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Posting from the Physics Dept ...

Definitely not rocket science. From the rocket science dept itself.

The number of permutations is considerable. And irrelevant.
If you follow a logical procedure, as outlined above, it is really only one thing at a time, so the number of possible permutations is never important.

Except to say that it will take some time to get it right.

As somebody with a lot of experience in gravitation and orbital dynamics, and a fair amount of sax regulation, there is no comparison.
 

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A simple "bench test" for the DIY repair folks is as follows. Regulate the keys and level the pads so that you can close the F key perfectly with the lightest amount of pressure possible which in turn perfectly closes the F# (the key above it) exactly at the same time, the G# sprung open, and the Bis. This is the "graduate exam" for saxophone repair. If any step can't be done to perfection, diagnose the cause or causes and come up with adjustments to remedy the problems, defects or deficiencies.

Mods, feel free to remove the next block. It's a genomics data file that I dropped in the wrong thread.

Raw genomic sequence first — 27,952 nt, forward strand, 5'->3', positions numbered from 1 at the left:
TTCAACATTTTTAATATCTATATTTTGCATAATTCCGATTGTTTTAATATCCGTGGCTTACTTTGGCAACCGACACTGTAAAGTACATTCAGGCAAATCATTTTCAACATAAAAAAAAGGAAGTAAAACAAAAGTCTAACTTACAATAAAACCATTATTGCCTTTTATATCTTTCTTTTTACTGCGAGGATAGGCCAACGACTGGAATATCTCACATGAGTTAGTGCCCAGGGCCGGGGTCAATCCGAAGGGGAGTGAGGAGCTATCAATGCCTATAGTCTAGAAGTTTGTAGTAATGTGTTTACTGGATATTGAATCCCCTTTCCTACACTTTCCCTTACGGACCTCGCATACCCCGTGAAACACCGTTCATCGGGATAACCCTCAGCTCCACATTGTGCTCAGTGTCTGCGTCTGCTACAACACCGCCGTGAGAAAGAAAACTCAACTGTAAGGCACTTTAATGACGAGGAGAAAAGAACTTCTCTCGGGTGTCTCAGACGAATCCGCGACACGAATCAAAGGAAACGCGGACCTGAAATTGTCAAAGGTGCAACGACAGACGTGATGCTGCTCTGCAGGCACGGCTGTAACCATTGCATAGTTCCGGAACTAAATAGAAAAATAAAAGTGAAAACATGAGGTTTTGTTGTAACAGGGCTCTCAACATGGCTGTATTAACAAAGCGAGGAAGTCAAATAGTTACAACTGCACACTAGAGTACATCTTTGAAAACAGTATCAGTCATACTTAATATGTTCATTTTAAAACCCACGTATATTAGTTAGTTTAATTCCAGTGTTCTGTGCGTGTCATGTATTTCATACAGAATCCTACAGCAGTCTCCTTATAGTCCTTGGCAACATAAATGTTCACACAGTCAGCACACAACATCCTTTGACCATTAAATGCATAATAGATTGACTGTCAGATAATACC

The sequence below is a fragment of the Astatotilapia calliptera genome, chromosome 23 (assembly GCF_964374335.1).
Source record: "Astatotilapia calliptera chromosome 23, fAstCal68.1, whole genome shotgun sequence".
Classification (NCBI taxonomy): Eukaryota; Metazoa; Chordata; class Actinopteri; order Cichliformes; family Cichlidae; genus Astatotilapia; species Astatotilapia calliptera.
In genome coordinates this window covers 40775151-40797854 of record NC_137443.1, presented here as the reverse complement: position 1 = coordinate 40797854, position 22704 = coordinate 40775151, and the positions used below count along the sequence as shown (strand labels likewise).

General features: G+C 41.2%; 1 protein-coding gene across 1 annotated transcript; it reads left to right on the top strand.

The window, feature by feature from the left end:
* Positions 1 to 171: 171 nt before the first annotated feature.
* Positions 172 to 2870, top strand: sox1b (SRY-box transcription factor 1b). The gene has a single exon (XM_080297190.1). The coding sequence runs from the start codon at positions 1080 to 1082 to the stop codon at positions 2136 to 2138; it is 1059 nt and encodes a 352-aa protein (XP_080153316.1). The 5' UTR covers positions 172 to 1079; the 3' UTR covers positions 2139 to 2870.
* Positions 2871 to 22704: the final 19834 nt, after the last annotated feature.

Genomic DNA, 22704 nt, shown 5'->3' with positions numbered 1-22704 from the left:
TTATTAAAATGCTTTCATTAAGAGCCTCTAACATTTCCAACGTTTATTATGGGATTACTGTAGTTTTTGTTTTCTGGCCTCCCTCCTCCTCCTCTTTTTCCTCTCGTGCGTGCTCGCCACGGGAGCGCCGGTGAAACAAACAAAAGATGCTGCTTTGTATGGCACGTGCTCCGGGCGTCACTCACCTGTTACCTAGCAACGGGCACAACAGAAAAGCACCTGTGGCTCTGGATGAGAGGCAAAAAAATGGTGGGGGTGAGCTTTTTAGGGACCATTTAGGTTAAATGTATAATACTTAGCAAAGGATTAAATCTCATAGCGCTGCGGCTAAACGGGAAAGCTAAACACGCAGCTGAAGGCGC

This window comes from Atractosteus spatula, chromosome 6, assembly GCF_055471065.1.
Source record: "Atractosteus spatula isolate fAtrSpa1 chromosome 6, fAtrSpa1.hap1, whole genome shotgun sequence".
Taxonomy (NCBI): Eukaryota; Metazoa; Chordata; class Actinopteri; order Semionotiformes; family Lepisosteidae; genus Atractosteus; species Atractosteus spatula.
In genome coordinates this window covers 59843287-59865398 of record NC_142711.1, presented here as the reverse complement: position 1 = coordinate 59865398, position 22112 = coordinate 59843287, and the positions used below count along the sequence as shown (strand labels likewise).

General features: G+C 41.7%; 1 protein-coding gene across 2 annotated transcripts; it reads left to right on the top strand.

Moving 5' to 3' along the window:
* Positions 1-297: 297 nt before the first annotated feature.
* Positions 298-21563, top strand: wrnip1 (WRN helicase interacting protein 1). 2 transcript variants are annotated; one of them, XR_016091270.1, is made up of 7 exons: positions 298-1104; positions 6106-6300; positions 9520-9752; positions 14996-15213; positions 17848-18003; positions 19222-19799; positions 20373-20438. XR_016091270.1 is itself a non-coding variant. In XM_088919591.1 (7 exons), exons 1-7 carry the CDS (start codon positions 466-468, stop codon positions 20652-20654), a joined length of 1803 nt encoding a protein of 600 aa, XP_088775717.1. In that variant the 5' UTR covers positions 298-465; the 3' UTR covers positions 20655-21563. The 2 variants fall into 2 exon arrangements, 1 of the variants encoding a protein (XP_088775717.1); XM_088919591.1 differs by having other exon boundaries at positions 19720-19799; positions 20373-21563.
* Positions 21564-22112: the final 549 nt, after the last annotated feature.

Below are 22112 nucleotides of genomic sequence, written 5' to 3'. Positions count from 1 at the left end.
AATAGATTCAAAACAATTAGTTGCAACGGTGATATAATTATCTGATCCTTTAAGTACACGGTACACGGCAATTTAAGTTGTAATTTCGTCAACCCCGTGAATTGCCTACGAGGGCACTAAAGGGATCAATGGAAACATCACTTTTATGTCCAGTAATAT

One can argue that a saxophone can be played quite well using more finger pressure and with keys that do not close as precisely as this standard and they would be right. However that standard is not acceptable at the highest levels of professional saxophone repair, nor does it insure the long term stability and dependability of adjustments that discriminating players have come to expect.
 

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A simple "bench test" for the DIY repair folks is as follows. Regulate the keys and level the pads so that you can close the F key perfectly with the lightest amount of pressure possible which in turn perfectly closes the F# (the key above it) exactly at the same time, the G# sprung open, and the Bis. This is the "graduate exam" for saxophone repair. If any step can't be done to perfection, diagnose the cause or causes and come up with adjustments to remedy the problems, defects or deficiencies.